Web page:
1. Why do we reference ETH2 validators by their public key while in ETH1 we use addresses for that?
  2. After the merge, can we expect that we also use addresses for validators?
  3. Why are public keys in ETH1 128 chars long (e.g. 21d5fd65a7597237050a94e3669d38d8a060d87627a956db18a1693fd9fe1bc0a39fb4b0eac47ebd6c50f83d9c4a04e8d039c88bc4db6a547d1b7e111d0853b1 taken from https://asecuritysite.com/encryption/ethadd) while ETH2 are only 96 (0x833bf8a530768ca6b6afa664ab11adefd5d445be13e7e27a4889850dd8484e0ed957a0d2a86f7625b64936fabe2572fc taken from beaconcha.in) chars long?

1 Answer 1

  1. Eth1 addresses are just (truncated) hashes of their public keys. We could also do that with validators, but it doesn't gain anything and would actually make debugging harder since validators are stored in the beacon state with their full public keys. Unlike in Eth1, we can't recover a public key from a signature (using ECRecover), so we need to store it as-is in protocol.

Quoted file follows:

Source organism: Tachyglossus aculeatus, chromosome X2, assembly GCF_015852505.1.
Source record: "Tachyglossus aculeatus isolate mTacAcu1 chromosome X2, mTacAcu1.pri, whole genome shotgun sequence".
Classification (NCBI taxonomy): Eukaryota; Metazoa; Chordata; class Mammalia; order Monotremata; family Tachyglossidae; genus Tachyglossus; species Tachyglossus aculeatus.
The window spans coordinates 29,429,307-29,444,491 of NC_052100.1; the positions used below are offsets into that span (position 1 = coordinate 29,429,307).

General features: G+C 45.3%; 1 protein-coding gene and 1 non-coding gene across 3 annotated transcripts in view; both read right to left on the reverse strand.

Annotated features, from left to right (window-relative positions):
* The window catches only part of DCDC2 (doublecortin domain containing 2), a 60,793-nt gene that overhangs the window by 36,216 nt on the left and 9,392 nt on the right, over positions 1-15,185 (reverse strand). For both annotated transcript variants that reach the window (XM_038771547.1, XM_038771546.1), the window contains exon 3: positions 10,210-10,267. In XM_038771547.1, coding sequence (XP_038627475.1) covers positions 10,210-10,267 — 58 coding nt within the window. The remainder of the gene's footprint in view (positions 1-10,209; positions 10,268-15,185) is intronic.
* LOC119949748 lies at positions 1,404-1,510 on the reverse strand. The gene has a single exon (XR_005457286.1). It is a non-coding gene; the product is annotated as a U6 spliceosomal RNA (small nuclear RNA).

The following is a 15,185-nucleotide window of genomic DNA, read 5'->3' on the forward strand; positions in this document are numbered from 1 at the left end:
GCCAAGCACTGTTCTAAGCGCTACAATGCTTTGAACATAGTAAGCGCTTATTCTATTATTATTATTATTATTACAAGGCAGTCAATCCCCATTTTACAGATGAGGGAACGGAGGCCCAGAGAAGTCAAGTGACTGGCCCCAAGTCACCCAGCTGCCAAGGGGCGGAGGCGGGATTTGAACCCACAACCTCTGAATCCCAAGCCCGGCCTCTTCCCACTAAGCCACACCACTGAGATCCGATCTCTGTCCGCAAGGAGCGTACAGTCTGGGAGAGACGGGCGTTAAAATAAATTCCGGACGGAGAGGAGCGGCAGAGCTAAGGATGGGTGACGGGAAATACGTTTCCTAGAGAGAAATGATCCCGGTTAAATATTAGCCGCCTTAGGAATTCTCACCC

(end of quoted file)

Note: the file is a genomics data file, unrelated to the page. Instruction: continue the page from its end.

2. A validator's public key is not an address. It is never used to send transactions to a validator, only to reference the validator in-protocol. So it is convenient to keep the 48 bytes format as-is. This will not change after the Merge.

  3. The Eth1 and Eth2 beacon chain protocols use two totally different signing schemes. Eth1 transactions use ECDSA with the secp256k1 elliptic curve. Eth2 protocol messages use BLS signatures with the BLS12-381 curve. BLS12-381 public keys (as we implement them) are 96 bytes long in full form, and 48 bytes long if compressed (when you store only the X coordinate). Eth2 uses the compressed form to serialise public keys, so it's 48 bytes long as per the one from beaconcha.in you show (96 hex characters).


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